"Ema comitissa filia Rotboldi comitis et Hermengardæ uxoris eius, matris meæ" donated property "ex hereditate…in comitatu Forojuliensi in castro…Favart" to the priory of Courrenz (in Provence) by charter dated 22 Apr 1015, signed by "Ema comitissa, Heldebertus de Castro-Rainaldo"[348]. "Emma comitissa et filius meus Pontius" donated property to Saint-André d´Avignon by charter dated Nov 1024[349]. "Wilelmus comes Tolosanus et uxor mea Ema" donated property to Saint-Victor de Marseille by charter dated 1024[350]. "Emma comitissa et filius meus Pontius" donated property in Avignon to "ecclesiæ sancti Martini in monte Andaone" by undated charter[351].

Comte Guillaume III & his [first/second] wife had two children:

1. RAYMOND ([990/95]-before Nov 1024). The Liber miraculorum Sanctæ Fidæ, as quoted in translation in the Histoire Générale de Languedoc, records that Arsende, first wife of Comte Guillaume, "accoucha successivement de deux fils…Raimond et…Henri" after her return from visiting the saint[352]. "Wilelmus comes Tholose" donated "villam…Pertusus…in regno Provinciæ in pago Aquense" to the monastery of Saint-Pierre de Psalmody by charter dated 999 which names "Emam uxorem eius et…filios eorum…Raimundum et Aialricum et Pontium et Bertrannum"[353].

These two sources are contradictory concerning the identity of the mother of Comte Guillaume´s two older children. Raymond presumably died before the charter dated Nov 1024 in which Emma names her son Pons (see below).

2. AIALRIC [Henri?] ([993/96]-before Nov 1024). The Liber miraculorum Sanctæ Fidæ, as quoted in translation in the Histoire Générale de Languedoc, records that Arsende, first wife of Comte Guillaume, "accoucha successivement de deux fils…Raimond et…Henri" after her return from visiting the saint[354]. "Wilelmus comes Tholose" donated "villam…Pertusus…in regno Provinciæ in pago Aquense" to the monastery of Saint-Pierre de Psalmody by charter dated 999 which names "Emam uxorem eius et…filios eorum…Raimundum et Aialricum et Pontium et Bertrannum"[355].

These two sources are contradictory concerning the identity of the mother of Comte Guillaume´s two older children. This son presumably died before the charter dated Nov 1024 in which Emma names her son Pons (see below).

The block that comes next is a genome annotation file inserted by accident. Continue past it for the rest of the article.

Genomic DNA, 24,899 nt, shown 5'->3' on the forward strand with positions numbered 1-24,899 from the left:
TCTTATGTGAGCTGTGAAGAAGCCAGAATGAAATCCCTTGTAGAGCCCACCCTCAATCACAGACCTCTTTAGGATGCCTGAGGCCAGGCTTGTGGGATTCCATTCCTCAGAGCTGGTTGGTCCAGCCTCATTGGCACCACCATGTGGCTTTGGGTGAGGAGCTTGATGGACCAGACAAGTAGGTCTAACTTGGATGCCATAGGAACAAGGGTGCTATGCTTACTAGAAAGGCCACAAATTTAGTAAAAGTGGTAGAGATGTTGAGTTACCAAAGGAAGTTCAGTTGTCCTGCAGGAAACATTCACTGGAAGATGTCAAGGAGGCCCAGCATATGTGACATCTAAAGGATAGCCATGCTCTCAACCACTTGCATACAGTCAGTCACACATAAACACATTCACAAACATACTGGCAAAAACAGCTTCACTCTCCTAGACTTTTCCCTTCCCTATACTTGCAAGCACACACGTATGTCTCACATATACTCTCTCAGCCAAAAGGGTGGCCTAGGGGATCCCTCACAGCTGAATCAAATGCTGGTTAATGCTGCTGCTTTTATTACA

Comte Guillaume III & his second wife had two children:

3. PONS GUILLAUME ([995/97]-1060, bur Toulouse, Saint-Sernin). "Wilelmus comes Tholose" donated "villam…Pertusus…in regno Provinciæ in pago Aquense" to the monastery of Saint-Pierre de Psalmody by charter dated 999 which names "Emam uxorem eius et…filios eorum…Raimundum et Aialricum et Pontium et Bertrannum"[356]. He succeeded his father in 1037 as PONS Comte de Toulouse.

4. BERTRAND ([997/98]-after 23 Apr 1040, [bur Toulouse, Saint-Sernin]). "Wilelmus comes Tholose" donated "villam…Pertusus…in regno Provinciæ in pago Aquense" to the monastery of Saint-Pierre de Psalmody by charter dated 999 (although the date appears impossible) which names "Emam uxorem eius et…filios eorum…Raimundum et Aialricum et Pontium et Bertrannum"[357]. "Willelmus comes Provincie et uxor mea…Lucia" donated property to Saint-Victor, Marseille by charter dated 1030, signed by "Poncius comes, filius Tolosani, Bertrannus frater eius"[358]. The Histoire Générale de Languedoc states that Bouche claimed that Bertrand, son of Comte Guillaume III, inherited Forcalquier from his mother and that he was ancestor of the later comtes de Forcalquier, but adds that this hypothesis was refuted by Ruffi[359]. "Willelmo patri suo, Bertramno…" subscribed the charter dated 14 Sep 1037 under which "Poncius" donated property to "sponse mee Maiore" at the time of their marriage[360]. "Bertrannus comes" donated property "in comitatu Avenionensi in villis Laurata et Grevesone…in comitatu Arausico…in comitatu Cavilico in villa Avellanico…in comitatu Aquense in villa Pertuso…in comitatu Tolonense in villa Gerildæ…in villa Albinoseo…partem meam in castello novo quod Gualterius construxit" to Monmajour by charter dated 23 Apr 1040[361]. [m ---. The name of Bertrand´s wife is not known. Bertrand & his wife had one child].

Comte Guillaume III had one [illegitimate] child by [an unknown mistress]:

5. [EMMA] ([1010/30]-). The Vita Sancti Bertrandi names "Ato Raymundus…oriundus e castello Ictio…castrum…Insula" and "filia…Vileumi comitis Tholosæ…cognomine…Scindens-ferrum" as the parents of "Bertrandus"[365]. The Histoire Générale de Languedoc suggests that this daughter was born either from Comte Guillaume´s first or second marriage[366]. However, her son Bertrand was installed as bishop of Comminges in [1073] and died in 1123. This is unlikely to place his birth much earlier than [1140/50]. If that is correct, his mother would have been born in [1010/30]. This would be much later than Comte Guillaume´s other known children by his second marriage. If she was indeed Comte Guillaume´s daughter, it seems more likely that she was illegitimate. She is named "Emme de Toulouse" by Père Anselme[367]. According to the Histoire Générale de Languedoc, this is the only supposed reference to her name, which is in fact not known[368]. According to another volume in the same series, she was named "Gervaise" and the daughter of "Raimond-Taillefer comte de Toulouse" (no primary source reference cited)[369]. It is not known to whom "Raimond-Taillefer comte de Toulouse" may refer, but it would be chronologically impossible for Odon Raymond´s wife to have been the daughter of Raymond IV Comte de Toulouse. m ([1030/50]) ODON RAYMOND Seigneur de l'Isle-Jourdain, son of ---. -------------------------- From the English Wikipedia page on William III, Count of Toulouse: http://en.wikipedia.org/wiki/William_III,_Count_of_Toulouse